As automakers begin to roll out a fleet of new full-electric vehicles in the near term and are pouring money into developing the autonomous cars of the future, they may have a hard time finding enough buyers to turn a profit on either. That’s according to the just-released J.D. Power Mobility Confidence Index Study, conducted in conjunction with SurveyMonkey.
With scores based on a 100-point scale, the Confidence Index for battery-powered vehicles stands at 55, which is considered “neutral” according to the study’s parameters. The rating for self-driving cars is at just 36, which gets a “low” rating. That’s based on two separate polls of 5,000 consumers and industry experts and represents zero improvement over JDP’s last confidence study.
“It was a little surprising to find consumer sentiment about self-driving vehicles and electrification has stayed flat, but it shows that consumers are really steadfast in their opinions about new mobility technologies right now, regardless of how close they are to being available for purchase,” says Kristin Kolodge, Executive Director, Driver Interaction & Human Machine Interface Research at J.D. Power. “This isn’t necessarily bad news for automakers; rather, it shows the areas where consumers need to be better-educated and gives manufacturers the chance to correct their course on the path to eventual production.”
Specifically, respondents indicated they would not be comfortable riding in an autonomous vehicle, whether it’s a private car or public transit, with over half saying they are unlikely to ever purchase a self-driving model. This could be attributed in some way to the fact that over two-thirds (68 percent) of them admitted to having little to no knowledge of self-driving technology. System failures or errors were of primary concern to 71 percent of those surveyed, with some fearing eventual job losses concurrent with the rise of robo-vehicles. The study also found that women are more wary of riding in or sharing the road with autonomous vehicles than are men.
As for full-electric vehicles, affordability and consumer confidence remain the biggest hurdles for automakers to gain widespread acceptance. Though over half (59 percent) of respondents who have never been in an electric car said they would be “not too likely” or “not at all likely” to buy or lease one, nearly as many (60 percent) current battery-powered vehicle owners said they would be “extremely likely” or “very likely” to buy or lease another one. Of note, only four percent of those surveyed said they own or lease an electric car, while 68 percent said they’d never so much as ever ridden in one.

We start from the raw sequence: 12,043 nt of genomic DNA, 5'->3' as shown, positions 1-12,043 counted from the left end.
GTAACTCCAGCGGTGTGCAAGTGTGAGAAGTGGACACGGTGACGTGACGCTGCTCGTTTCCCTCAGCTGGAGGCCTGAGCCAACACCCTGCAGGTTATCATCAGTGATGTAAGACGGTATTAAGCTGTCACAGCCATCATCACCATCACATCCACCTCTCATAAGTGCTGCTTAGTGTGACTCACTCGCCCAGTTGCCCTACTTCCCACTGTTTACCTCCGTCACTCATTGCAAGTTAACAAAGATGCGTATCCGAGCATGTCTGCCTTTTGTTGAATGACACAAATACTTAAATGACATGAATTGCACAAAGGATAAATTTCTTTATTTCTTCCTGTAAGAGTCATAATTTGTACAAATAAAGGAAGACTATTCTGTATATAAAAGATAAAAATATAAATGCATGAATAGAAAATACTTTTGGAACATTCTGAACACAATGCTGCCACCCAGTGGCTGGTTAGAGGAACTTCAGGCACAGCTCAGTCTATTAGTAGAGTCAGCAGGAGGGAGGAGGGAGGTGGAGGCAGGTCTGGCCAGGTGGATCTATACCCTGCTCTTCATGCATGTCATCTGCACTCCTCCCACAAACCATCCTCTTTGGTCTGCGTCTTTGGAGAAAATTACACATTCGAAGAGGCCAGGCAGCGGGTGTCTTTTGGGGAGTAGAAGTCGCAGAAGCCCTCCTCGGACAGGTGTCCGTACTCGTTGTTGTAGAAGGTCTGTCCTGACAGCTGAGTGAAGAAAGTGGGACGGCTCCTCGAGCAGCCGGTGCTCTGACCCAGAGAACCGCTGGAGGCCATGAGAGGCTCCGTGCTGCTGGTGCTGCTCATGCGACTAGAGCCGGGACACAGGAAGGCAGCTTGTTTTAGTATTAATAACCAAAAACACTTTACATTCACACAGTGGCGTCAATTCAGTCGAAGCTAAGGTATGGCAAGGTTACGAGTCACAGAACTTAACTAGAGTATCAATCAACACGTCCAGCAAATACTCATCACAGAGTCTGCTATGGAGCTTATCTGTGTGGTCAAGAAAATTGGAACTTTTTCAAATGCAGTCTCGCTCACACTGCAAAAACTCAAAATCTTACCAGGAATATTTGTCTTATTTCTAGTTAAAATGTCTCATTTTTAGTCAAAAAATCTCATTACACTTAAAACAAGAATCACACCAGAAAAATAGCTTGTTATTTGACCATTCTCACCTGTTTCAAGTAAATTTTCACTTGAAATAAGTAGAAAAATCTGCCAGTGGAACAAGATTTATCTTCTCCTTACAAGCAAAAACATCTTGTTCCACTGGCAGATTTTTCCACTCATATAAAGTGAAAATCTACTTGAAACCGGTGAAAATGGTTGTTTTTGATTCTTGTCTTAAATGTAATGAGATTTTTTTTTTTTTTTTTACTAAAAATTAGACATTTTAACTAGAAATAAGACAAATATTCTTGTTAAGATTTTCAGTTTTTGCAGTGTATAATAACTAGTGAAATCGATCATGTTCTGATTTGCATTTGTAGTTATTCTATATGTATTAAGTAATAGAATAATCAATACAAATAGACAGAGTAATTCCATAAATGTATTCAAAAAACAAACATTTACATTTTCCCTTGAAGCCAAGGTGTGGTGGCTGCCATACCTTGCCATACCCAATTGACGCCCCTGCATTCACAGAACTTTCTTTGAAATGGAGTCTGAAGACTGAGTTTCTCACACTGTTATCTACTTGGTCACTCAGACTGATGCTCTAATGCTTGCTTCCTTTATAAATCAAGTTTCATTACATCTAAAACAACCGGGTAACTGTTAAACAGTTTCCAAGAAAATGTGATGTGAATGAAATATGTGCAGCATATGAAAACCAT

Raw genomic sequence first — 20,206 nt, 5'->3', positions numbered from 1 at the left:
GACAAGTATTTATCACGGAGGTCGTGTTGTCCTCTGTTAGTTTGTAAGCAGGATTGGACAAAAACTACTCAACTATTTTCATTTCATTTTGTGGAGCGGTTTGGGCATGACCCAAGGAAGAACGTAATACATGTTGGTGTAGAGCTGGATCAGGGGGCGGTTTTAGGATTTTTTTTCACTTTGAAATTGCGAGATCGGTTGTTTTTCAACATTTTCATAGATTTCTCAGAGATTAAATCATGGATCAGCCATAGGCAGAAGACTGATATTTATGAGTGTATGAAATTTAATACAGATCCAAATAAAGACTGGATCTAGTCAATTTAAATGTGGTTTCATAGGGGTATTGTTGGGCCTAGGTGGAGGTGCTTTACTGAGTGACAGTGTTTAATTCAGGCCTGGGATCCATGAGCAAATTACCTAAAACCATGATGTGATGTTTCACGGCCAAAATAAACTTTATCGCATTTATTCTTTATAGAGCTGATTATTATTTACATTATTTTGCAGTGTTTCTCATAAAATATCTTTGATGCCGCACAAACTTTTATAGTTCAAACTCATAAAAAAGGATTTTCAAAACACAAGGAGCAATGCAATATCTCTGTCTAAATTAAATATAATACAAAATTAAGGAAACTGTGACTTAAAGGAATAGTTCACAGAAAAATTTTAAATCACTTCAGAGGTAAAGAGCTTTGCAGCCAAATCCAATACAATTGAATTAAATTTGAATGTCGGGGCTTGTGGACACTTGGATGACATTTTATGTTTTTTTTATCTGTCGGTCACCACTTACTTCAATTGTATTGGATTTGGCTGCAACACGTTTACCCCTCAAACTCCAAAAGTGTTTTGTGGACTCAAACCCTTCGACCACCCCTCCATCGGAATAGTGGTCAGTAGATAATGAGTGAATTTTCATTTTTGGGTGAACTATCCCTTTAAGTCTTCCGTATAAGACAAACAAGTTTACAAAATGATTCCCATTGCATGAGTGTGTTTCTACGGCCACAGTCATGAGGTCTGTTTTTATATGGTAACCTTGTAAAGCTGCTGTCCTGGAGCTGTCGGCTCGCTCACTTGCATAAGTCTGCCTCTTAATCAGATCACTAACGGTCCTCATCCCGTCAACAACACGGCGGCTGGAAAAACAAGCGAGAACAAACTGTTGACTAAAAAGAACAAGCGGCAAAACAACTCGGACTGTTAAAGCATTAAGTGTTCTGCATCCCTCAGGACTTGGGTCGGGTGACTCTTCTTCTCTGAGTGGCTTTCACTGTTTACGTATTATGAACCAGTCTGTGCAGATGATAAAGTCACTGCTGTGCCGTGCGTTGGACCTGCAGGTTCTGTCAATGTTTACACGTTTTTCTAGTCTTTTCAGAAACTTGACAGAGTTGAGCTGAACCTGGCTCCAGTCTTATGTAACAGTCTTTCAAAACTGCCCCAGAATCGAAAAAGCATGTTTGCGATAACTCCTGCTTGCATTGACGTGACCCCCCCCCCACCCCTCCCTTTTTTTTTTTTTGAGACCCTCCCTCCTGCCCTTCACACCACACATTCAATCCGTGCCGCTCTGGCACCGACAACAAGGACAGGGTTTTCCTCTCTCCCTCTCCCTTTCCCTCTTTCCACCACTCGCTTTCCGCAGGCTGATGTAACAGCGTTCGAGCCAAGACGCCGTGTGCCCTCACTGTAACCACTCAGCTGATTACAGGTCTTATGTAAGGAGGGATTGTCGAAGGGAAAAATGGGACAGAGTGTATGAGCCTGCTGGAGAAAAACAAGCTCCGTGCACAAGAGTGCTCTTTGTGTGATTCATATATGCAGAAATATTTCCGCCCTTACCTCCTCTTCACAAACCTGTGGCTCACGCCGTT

Nearly two-thirds (65 percent) of those surveyed voiced concerns over a lack of public charging stations, with 60 percent worried about an electric car’s operating range on a charge. Three-quarters (76 percent) of those who are unfamiliar with the genre expect them to run for 300 miles or more at a time, which is a feat only the Tesla Model 3, Model S, and Model X can currently achieve in their Long Range versions. On the plus side, around two-thirds of all respondents consider electric vehicles to be better for the environment, with half of them believing it would be cheaper to charge one via the grid than to keep a conventional car’s gas tank filled.
Importantly, three-quarters of those surveyed said that available tax credits or subsidies would factor into their decision. That places Tesla and General Motors at a disadvantage, since the one-time federal $7,500 tax credit is being phased out for both automakers by law, as they have already reached a 200,000-unit sales threshold. Other automakers’ electric cars will continue to be eligible for the full credit. It has been whittled down to $1,850 for Tesla and Chevrolet plug-in vehicles. Tesla’s credit will expire at the end of 2019, with GMs being eliminated on March 31, 2020.